Arlene Shechet In The Thick of It At James Kelly Contemporary
While viewing Arlene Shechet’s compelling show, In the Thick of It, at James Kelly Contemporary, the term beginner’s mind popped up because this is the paradoxical work of an expert in unknowing, in openness. It teeters on the edge between form and formlessness, which must be the most exciting and dangerous place for an artist to be. In a Bomb magazine interview the artist admits, “One day I was making something that was blobby and looked, I thought amusedly, like a Buddha. In a different state of mind it would have looked like a pile of shit.” Two pieces in the show retain the elemental coil form, pinkish, intestinal, wormy, yet hinting at becoming cube or writing, eloquently tracing the birth of the most abstract ideas in the gut. Shechet flirts with ceramic disaster and collapse but in the end triumphantly reveals vulnerability as a strength, allowing us to catch creation in the act.
The majority of the ceramic works read as whole living bodies with orificial limbs on pedestals, but these might be the bodies of bacteria, mold, viruses, aliens, certainly not classical bodies. The pedestals are a geometric counterpoint, bringing in different materials, such as wood and metal, yet integral to the whole, giving the body-objects a way to relate with dignity to the world of furniture,architecture, and abstractions that we live in. The range of color and texture employed is astounding and brings endless chains of association throughout the man-made, mineral, plant and animal kingdoms: chapped skin, lichen-covered rocks, sugar-dipped confections, sand-coated elbows, oily puddles, moldy bread, crusty scabs, bruises, marble, shells…. These awkward bodies are by turn pathetic, comical, grotesque and yet elegantly, sensitively poised.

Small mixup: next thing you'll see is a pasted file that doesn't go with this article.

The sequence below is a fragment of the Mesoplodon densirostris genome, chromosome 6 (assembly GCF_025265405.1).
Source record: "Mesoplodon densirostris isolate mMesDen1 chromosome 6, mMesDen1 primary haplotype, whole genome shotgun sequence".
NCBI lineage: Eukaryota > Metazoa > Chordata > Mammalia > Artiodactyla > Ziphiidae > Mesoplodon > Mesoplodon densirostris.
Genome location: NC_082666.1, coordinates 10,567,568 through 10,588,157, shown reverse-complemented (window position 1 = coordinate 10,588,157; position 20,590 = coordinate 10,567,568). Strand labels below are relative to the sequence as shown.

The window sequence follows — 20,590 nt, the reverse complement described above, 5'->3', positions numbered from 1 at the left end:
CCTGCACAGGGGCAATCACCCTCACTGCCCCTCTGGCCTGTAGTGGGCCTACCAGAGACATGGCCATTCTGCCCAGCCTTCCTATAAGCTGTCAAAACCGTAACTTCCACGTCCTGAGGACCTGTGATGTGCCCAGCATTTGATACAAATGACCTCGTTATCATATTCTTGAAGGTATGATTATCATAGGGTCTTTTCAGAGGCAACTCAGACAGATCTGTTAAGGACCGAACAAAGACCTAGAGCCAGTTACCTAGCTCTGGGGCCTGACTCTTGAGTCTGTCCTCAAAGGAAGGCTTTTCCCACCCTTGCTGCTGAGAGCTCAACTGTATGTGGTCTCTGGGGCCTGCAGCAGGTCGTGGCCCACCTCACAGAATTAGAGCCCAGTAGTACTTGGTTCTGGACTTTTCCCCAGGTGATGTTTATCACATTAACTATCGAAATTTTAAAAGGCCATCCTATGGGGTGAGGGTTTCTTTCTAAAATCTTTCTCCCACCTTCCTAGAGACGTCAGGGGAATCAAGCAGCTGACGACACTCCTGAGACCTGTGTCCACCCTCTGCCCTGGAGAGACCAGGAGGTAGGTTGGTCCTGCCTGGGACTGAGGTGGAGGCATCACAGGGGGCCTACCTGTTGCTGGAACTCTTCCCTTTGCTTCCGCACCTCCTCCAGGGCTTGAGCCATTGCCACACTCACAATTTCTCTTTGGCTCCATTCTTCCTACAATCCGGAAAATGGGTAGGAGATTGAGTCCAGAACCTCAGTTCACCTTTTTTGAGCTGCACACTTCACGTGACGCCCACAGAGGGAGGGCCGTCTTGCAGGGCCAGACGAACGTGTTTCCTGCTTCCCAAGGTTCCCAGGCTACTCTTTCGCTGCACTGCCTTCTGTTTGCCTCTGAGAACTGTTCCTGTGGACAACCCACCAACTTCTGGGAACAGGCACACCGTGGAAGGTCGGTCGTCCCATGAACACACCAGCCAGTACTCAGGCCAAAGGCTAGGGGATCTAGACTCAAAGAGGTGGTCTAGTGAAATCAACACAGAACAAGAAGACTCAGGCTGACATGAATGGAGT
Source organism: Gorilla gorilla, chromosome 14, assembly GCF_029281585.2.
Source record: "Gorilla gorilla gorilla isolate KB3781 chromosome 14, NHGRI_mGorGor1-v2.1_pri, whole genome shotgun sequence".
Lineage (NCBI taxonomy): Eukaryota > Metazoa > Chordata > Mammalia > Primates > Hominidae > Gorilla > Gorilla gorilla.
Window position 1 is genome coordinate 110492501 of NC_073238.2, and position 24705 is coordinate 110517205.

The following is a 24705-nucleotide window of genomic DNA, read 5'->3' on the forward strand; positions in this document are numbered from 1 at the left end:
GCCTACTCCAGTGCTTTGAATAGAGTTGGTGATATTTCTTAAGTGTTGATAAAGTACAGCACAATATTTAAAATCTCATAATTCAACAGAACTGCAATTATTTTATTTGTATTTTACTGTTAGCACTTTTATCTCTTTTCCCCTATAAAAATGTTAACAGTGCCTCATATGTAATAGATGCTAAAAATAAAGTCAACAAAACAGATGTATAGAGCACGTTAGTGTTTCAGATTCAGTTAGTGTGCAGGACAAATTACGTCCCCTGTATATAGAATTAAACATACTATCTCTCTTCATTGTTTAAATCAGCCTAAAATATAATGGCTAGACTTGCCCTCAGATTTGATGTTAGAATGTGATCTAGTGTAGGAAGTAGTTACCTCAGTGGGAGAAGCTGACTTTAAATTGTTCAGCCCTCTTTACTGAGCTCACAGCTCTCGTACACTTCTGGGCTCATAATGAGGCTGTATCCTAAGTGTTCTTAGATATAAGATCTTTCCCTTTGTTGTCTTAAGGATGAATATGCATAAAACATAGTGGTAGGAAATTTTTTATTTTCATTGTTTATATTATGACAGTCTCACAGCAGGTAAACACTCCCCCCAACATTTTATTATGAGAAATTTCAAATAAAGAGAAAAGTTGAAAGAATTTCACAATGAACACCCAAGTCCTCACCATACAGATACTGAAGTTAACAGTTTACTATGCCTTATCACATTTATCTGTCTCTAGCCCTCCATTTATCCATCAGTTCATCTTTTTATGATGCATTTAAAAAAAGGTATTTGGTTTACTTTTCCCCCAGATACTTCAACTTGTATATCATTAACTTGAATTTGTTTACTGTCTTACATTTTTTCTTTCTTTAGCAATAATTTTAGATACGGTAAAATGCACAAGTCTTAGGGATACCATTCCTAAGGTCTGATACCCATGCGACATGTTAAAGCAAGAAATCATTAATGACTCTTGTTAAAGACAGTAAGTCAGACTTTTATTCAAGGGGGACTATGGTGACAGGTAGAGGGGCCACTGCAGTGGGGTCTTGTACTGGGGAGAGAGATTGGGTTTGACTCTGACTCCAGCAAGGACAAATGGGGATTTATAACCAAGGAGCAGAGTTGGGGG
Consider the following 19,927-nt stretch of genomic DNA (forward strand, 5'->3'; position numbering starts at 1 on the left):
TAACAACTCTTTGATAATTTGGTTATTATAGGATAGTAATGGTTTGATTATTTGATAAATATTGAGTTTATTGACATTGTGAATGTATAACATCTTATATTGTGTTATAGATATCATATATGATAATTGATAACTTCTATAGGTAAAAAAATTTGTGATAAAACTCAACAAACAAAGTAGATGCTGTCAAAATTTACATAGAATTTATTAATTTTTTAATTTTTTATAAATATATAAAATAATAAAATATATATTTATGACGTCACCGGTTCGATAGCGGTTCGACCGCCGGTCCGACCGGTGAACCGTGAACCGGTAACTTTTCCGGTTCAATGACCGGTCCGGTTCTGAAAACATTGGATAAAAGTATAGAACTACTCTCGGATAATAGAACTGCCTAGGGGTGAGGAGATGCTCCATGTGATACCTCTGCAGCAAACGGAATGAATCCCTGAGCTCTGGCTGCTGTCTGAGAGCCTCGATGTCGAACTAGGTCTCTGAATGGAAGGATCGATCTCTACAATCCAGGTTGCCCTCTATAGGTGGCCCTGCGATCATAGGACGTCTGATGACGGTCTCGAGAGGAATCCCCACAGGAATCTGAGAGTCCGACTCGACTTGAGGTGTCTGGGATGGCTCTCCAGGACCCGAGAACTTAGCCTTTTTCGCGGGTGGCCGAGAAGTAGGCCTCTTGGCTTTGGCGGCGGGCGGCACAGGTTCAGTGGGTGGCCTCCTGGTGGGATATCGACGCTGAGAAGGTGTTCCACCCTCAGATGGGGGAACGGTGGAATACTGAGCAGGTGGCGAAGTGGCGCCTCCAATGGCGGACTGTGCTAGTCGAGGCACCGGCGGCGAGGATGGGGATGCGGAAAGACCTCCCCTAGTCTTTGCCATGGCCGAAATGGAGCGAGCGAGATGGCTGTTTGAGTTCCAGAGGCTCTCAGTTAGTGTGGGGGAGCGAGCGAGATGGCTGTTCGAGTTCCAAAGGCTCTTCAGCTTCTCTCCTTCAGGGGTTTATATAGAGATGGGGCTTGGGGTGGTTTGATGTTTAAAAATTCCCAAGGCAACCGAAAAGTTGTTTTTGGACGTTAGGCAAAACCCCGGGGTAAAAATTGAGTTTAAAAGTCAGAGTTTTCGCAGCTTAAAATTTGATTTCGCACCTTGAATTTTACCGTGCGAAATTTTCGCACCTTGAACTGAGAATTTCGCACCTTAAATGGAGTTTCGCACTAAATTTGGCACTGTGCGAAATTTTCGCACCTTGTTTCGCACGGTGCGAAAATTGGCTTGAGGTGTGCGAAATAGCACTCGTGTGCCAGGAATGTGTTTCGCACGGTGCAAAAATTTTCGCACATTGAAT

The sculptures present us with the riddle of a surface that appears to be a living membrane, both inside and outside at once, responsive to our shared environment, perhaps even to our regard. In Shechet’s work, the surface, or skin, is neither the site of disguise, nor mere honesty of artistic materials, but a communicative intelligent material. The artist has said that she pays “attention to breath and breathing, and this is information that [she has] used very specifically to make sculptures. Breathing became form.” Of course, to stay alive we take in the outside and are permeated by otherness. One tends to forget this fundamental dependency in favor of an illusion of self-sufficiency but upon encountering these uncanny sculptures one remembers. They encourage a heightened sense of the marvelous, delicate, material relations that are life.